It is worthwhile to note that each of these various theories holds some element of truth. There are indeed  dictated portions of Scripture, for instance the Ten Commandments (Ex 20) and the letters to the seven congregations (Rev 2-3). The dynamic theory has some justification in so far as the guidance of the Spirit, empowering them to witness freely (Acts 1:8) and in truth was promised to the disciples (Jn 16:12-14). Even the actualistic (or existential) theory has a bit of truth in its favour, for we all need the guidance of the Spirit to understand when we read the Bible; otherwise we all shall be like the Jews, having a veil over the face when they read the old covenant (2 Cor 3:14).

It is also worthwhile to keep in mind that by its many ways of self-attestation Scripture gives us so many glimpses of  God at work, but access to his work place is denied to us. The miracle of the inspiration of the Bible remains inexplicable to human reason. Suffice to say that the following popular but fallacious reasoning should never be allowed: ‘Where God works, man is idle; where man works, God is idle’. This frivolous reasoning rests upon the false assumption that man and God are equal competitors which in its turn reveals the audacity of man to try to trade in the sovereign living God for a home made idol. Against this reasoning God reveals his power:


          To whom then will you liken God,

Or what likeness compare with him? (Is 40:18)

Once more, and now more intense:


          To whom then will you compare me,

          That I should be like him?

          says the Holy One (Is 40:25).

To this the faithful should reply:


          Who is like thee, O LORD, among the gods?

          Who is like thee, majestic in holiness,

          terrible in glorious deeds, doing wonders? (Ex 15:11).

c) …that the man of God be complete

Scripture is not a volume which contains random data –neither ordinary nor scientific. It was given by God for a specific purpose (scopus) – to reveal his work in creation and redemption. Scripture reveals not only the Creator and his glory (Gen.1-2; Ps 19; Ps 104) but leads us as if by hand to the Redeemer. The Gospel is the power of God for salvation (Rom.1:16); it is profitable for teaching,… and for training in righteousness that the man of God be complete…Here the power of the Gospel is working as a means to renew man – a process that will only be finished on the new earth.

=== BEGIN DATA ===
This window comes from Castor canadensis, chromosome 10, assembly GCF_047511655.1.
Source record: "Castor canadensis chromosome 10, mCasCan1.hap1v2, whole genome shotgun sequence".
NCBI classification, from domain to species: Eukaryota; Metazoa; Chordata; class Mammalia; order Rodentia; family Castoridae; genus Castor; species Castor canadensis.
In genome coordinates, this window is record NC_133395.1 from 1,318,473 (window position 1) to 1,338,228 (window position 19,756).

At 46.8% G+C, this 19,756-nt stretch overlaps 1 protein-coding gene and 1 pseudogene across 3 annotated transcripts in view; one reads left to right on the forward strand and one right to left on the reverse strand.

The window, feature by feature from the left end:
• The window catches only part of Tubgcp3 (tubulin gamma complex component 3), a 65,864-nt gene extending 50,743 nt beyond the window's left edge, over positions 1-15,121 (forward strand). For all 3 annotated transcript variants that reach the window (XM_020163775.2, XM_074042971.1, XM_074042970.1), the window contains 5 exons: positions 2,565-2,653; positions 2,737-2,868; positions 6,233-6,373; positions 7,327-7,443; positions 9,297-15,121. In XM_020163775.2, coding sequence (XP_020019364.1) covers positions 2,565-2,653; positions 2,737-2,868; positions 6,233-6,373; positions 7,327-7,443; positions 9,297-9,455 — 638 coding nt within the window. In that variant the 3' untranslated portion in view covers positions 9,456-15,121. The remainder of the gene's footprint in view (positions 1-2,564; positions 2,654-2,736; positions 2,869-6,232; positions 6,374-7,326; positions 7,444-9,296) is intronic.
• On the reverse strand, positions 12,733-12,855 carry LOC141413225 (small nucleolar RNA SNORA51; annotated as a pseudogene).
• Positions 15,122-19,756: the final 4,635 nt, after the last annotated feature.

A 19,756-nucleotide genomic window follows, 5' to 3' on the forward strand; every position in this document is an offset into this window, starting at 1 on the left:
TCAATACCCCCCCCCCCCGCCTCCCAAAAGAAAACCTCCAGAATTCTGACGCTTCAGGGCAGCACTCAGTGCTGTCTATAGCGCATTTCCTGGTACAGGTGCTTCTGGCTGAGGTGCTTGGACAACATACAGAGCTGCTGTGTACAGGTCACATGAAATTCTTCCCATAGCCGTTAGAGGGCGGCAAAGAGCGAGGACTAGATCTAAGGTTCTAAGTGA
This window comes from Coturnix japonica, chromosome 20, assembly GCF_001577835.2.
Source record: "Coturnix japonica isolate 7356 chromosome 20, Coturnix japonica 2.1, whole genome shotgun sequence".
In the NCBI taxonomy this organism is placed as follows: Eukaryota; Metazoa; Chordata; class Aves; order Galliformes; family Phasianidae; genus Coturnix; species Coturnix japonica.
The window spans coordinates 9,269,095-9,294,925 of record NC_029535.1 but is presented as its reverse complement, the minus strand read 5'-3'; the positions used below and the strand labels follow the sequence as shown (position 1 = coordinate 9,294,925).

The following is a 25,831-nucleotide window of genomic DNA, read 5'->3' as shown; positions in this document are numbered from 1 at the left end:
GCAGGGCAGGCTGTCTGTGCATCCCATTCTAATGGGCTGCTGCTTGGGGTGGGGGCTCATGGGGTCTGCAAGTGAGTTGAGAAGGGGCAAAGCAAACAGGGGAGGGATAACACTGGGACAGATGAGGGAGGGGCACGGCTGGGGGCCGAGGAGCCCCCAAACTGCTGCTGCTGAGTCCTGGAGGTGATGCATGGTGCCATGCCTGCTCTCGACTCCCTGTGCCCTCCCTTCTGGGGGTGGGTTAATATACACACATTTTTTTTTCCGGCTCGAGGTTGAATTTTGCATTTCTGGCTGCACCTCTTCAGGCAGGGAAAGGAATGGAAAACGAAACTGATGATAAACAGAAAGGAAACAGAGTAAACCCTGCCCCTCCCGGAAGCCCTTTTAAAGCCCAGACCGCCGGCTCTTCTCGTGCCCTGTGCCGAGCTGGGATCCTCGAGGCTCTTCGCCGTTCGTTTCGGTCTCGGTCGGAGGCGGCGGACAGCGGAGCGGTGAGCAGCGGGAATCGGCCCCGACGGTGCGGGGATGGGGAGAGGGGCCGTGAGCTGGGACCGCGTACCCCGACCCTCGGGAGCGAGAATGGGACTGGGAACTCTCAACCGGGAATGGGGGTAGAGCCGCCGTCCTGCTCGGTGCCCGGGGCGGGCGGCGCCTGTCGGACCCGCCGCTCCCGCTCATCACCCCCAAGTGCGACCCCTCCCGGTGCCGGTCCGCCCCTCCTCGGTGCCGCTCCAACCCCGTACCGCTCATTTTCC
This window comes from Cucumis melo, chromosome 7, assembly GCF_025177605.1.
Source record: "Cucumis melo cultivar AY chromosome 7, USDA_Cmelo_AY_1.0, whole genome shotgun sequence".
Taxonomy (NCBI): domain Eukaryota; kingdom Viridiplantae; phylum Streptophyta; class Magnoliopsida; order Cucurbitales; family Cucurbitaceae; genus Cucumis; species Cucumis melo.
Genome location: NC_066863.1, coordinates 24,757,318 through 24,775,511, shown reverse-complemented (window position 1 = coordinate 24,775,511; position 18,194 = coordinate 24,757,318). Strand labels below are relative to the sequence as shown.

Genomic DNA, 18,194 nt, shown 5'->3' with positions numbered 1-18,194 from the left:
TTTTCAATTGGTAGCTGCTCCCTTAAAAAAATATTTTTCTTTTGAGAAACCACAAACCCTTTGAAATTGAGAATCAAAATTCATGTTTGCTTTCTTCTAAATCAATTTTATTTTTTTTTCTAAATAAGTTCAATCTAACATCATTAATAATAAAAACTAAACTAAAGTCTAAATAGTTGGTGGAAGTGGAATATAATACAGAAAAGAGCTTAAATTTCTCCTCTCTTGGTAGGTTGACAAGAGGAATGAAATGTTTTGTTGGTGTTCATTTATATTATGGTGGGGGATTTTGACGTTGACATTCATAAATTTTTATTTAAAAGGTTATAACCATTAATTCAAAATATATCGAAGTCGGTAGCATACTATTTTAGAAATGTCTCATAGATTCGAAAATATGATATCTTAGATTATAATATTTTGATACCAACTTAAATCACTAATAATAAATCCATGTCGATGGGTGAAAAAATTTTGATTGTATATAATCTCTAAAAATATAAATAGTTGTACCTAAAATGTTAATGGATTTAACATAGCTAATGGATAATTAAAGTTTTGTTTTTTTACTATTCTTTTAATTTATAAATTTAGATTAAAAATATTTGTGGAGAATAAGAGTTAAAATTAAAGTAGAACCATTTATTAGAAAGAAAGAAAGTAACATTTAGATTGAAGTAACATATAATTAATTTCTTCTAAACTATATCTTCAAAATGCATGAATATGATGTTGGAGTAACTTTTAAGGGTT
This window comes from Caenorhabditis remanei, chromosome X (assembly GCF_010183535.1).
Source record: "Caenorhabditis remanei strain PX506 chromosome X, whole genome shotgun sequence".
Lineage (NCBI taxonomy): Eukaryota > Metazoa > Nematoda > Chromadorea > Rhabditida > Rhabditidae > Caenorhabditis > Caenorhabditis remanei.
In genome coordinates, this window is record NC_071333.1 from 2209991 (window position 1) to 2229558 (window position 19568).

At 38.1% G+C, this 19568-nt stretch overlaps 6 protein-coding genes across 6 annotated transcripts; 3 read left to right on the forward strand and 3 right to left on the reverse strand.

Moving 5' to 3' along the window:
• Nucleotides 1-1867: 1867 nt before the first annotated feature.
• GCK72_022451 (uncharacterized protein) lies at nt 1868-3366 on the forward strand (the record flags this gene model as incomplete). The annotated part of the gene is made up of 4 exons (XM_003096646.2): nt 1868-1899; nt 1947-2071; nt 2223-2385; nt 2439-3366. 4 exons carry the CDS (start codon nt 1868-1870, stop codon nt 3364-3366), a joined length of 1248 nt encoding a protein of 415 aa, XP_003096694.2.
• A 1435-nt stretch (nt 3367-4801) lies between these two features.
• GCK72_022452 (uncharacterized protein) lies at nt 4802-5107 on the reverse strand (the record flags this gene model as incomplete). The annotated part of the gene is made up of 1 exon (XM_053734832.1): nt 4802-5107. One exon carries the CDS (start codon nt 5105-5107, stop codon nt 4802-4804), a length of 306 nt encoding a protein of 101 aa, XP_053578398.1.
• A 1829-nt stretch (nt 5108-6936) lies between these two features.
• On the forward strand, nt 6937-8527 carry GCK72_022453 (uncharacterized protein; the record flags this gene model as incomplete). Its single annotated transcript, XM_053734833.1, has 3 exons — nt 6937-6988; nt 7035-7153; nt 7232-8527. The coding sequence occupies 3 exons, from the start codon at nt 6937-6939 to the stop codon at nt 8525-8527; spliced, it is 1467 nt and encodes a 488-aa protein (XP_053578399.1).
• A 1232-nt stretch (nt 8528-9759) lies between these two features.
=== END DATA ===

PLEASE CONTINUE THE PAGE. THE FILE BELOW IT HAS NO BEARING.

Furthermore, the word of God came to various men in their specific circumstances. When Joshua had the almost super-human task to lead Israel into Canaan God commanded him to be strong and promised to be with Joshua (Jos. 1:9). This promise “I will be with you” does not function as some kind of automatic shield, protecting careless and superstitious Christians against adversities. On the contrary, it was given to Joshua as an assurance in fulfilling his almost impossible task of leading the wandering tribes into the promised land, filled with people in possession of military hardware (chariots of iron) which made them practically invincible. Yet, the promise is still valid, not automatically, but for all who struggle for God’s kingdom against strong forces of evil. In a nutshell: God supports all those who call on his power in their struggle for the glory of his Name. It means that  the Word of God is dated but not outdated, unless a former institution as a shadow or type (e.g. the Old Testamental sacrificial cult) is superseded by a later reality or fulfilment, or aim (Christ as the sacrificial Lamb).